TikTok, the booming social media app, became a football in the Republican debate Wednesday night.
Stuart Varney, one of the moderators, asked Vivek Ramaswamy why he had joined the app while meeting with an influencer, noting that TikTok had been “banned on government-issued devices because of its ties to the Chinese government.”
Mr. Ramaswamy defended his use of TikTok, saying he was trying to reach a younger generation, though he argued that children under 16 should not be on “addictive” social media.
“I have a radical idea for the Republican Party: We need to win elections,” he said. “Part of how we win elections is reaching the next generation of young Americans where they are.”
Nikki Haley disagreed. Strongly.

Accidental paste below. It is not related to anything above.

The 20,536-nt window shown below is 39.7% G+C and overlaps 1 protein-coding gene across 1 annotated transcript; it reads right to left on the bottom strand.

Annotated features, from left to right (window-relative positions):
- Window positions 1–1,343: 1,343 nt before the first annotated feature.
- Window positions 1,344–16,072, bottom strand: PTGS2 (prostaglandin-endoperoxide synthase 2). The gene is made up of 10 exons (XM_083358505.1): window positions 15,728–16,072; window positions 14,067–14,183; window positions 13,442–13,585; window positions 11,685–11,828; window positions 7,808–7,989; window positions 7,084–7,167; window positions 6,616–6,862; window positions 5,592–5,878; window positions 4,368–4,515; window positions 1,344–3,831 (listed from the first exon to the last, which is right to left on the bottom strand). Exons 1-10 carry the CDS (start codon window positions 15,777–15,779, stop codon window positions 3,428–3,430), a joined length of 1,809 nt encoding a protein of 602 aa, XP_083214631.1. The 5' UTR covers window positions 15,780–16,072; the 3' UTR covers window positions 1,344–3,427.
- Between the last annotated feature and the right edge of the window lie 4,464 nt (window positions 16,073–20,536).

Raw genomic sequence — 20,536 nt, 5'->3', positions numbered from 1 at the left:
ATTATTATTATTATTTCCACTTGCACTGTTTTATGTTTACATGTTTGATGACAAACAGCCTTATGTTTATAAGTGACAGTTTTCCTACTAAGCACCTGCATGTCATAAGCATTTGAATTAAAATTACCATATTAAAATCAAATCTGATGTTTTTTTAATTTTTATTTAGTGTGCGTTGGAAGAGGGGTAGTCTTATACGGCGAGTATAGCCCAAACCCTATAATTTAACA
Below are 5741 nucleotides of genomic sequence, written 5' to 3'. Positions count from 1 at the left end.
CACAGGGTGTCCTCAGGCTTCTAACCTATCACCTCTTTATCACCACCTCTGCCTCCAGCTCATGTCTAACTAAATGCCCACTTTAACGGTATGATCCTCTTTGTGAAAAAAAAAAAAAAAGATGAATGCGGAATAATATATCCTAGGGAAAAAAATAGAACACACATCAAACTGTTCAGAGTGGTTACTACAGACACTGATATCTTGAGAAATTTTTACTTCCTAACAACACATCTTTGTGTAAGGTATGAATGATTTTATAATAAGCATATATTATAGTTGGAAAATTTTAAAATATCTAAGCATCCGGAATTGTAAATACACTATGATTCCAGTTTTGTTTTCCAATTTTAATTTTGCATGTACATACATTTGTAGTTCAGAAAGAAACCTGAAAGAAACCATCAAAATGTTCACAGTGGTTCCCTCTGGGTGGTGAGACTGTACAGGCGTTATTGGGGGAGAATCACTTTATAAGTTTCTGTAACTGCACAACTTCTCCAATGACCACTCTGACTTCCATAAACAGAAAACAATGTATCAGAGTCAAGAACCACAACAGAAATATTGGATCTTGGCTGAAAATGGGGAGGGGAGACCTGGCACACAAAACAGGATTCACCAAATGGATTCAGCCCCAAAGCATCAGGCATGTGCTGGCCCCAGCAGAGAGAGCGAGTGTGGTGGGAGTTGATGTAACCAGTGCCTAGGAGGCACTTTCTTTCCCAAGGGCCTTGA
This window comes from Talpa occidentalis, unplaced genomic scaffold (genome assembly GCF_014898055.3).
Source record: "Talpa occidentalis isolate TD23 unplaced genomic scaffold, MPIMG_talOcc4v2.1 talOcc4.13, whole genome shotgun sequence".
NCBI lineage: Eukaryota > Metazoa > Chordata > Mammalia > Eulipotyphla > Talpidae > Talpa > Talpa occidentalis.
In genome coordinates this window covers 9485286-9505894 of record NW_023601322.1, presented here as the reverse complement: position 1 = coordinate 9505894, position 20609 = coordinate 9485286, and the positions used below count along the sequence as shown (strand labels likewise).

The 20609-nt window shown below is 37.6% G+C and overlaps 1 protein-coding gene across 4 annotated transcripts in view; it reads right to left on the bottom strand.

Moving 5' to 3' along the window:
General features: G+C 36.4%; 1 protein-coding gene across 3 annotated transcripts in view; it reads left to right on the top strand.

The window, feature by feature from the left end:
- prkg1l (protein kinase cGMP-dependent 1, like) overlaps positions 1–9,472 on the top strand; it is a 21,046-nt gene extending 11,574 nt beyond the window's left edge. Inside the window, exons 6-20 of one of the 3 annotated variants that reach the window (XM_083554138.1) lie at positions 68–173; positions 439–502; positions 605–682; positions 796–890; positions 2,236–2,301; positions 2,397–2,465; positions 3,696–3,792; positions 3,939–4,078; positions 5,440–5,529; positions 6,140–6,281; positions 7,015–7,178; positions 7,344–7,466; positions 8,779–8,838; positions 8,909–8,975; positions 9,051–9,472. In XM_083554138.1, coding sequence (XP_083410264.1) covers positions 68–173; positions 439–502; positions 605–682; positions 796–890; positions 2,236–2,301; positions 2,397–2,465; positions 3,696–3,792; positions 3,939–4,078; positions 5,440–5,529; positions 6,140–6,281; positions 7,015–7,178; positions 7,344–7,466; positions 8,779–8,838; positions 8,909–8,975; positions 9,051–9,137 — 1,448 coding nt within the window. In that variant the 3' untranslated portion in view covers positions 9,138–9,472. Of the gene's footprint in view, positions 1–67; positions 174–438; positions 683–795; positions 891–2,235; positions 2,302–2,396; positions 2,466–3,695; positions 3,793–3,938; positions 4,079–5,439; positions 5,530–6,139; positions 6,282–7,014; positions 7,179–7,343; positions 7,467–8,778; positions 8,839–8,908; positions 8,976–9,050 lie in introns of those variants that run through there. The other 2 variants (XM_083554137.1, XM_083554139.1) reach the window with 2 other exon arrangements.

“TikTok is one of the most dangerous social media assets that we can have,” Ms. Haley said. “And honestly, every time I hear you, I feel a little bit dumber for what you say.”
That quip quickly sent the back-and-forth into a shouting match, with Ms. Haley repeatedly telling Mr. Ramaswamy, “We can’t trust you.”
TikTok became a political flashpoint last year, with both Republicans and Democrats in the Senate arguing for banning the app and national security experts expressing “extreme concern” about its operations in the United States given its ties to China.
But the commercial break that followed Mr. Ramaswamy’s and Ms. Haley’s argument featured, among political spots, an ad for TikTok.